RE: the oil. Yes, it flows like the rivers of Babylon in a kitchen. It is, in many cases over used, to wit: vegetables are indeed blanched, shocked in cold water, dried, and held for service. At service, a handful of the veg is tossed into a hot saute pan, typically on the heels of an over generous dousing of the pan with oil.

Fat, per se, is not the demon. I think I will likely get little argument from you that processed fats, hydrogenated fats, chemically engineered fats (like Melfry tm, full of surfactants and anti-foaming agents, and used in deep fat fryers, treated to withstand constant heating, and the introduction of large amounts of water and seasonings that come from frozen, institutional french fries, etc, without breaking down. To fry in pure canola oil would cost a fortune, because it would have to be dumped at least daily.) Or places that use margarine for all but the finishing dollop on top of the entree just before it leaves the kitchen.

It is not the fat, rather it is the type and quality of the fat, and the total quantity. I am a great fan of saturated fats as well as olive and nut oils, etc. All you have to do is eat one tamal made with Crisco, and one with homemade lard to know the difference. I have no problem eating fat ... I just want to know what kinds, and how much. There are places where it is appropriate to the food items. And there are places where it is not.

Mc Donald picks up on some things worth considering and discussing, but for all the wrong reasons.

And just for a giggle, guess what the favorite foods are for the uninformed, pc, fat phobic habitue of high end restaurants? Caviare (unless, of course they plead salt phobia, or are to shaken to eat fish eggs), and foie gras. And they are shocked, shocked! to learn that both are like 459% fat ... saturated at that. As for the foie gras, may as well eat a stick of butter.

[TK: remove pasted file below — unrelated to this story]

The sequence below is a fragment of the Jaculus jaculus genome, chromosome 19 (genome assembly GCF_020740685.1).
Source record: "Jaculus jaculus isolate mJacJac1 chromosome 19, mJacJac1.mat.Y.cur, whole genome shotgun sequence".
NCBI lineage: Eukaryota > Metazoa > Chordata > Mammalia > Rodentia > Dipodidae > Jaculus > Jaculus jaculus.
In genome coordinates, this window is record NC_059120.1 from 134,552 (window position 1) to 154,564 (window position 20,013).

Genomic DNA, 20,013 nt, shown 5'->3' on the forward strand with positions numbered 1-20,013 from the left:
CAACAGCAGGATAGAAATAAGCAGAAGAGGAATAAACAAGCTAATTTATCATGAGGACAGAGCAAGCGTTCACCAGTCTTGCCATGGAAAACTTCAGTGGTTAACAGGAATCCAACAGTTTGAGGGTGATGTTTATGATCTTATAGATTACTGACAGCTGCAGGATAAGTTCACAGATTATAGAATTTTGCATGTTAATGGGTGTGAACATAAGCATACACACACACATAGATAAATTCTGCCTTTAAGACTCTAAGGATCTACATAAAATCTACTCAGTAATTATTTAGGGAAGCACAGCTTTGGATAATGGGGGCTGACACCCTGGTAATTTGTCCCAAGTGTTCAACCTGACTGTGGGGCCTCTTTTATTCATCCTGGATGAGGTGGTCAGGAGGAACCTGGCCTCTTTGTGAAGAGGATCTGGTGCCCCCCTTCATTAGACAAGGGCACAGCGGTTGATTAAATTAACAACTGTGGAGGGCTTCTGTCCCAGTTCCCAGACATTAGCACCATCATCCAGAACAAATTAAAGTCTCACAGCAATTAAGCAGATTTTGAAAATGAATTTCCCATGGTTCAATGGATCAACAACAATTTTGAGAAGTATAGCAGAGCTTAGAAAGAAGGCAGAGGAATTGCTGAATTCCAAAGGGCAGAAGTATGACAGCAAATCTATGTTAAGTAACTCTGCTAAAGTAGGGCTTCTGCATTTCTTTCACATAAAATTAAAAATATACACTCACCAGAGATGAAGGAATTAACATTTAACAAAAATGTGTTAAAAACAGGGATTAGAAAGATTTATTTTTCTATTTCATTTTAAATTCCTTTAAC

There are valid reasons for being aware of one's fat intake, by amount and by type. McDonald's are not the ones - at least for me. Speaking from the inside of restaurant kitchens, where most sane folks do not venture, and about which most food servers know little (cooking and preparation), fat can be a dirty little secret, and a way to take some shortcuts instead of preparing the food items in question appropriately for maximum flavor, texture, etc.

That said - Julia died while I was deep in a barranca in Mexico. The news reached us, even there. Since returning, while teaching my classes, I have found myself about to use butter for something, or having just been asked by a student if you HAVE to use butter, when I ask for a moment of silence for Ms. Child. In all sincerity, to note a great loss to us all, and to make a point. She once told an interviewer (to paraphrase) There is too much fear of fat in this land. That from a lady who knew her fats and used them well.

Theabroma

Sharon Peters aka "theabroma"

The lunatics have overtaken the asylum

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however, what about butter in Marinara? Is this really that common, especially in high end well respected Italian restaurants?

Elie

I don't know that it is common but I always assumed that there was stuff in there that I may not have added in my kitchen. That is why when I was counting calories I always added numbers when in a restaurant. I just always assumed that the chef would add calorific ingredients that weren't taken into account for my published calorie numbers for Marinara.

Linda LaRose aka "fifi"

"Having spent most of my life searching for truth in the excitement of science, I am now in search of the perfectly seared foie gras without any sweet glop." Linda LaRose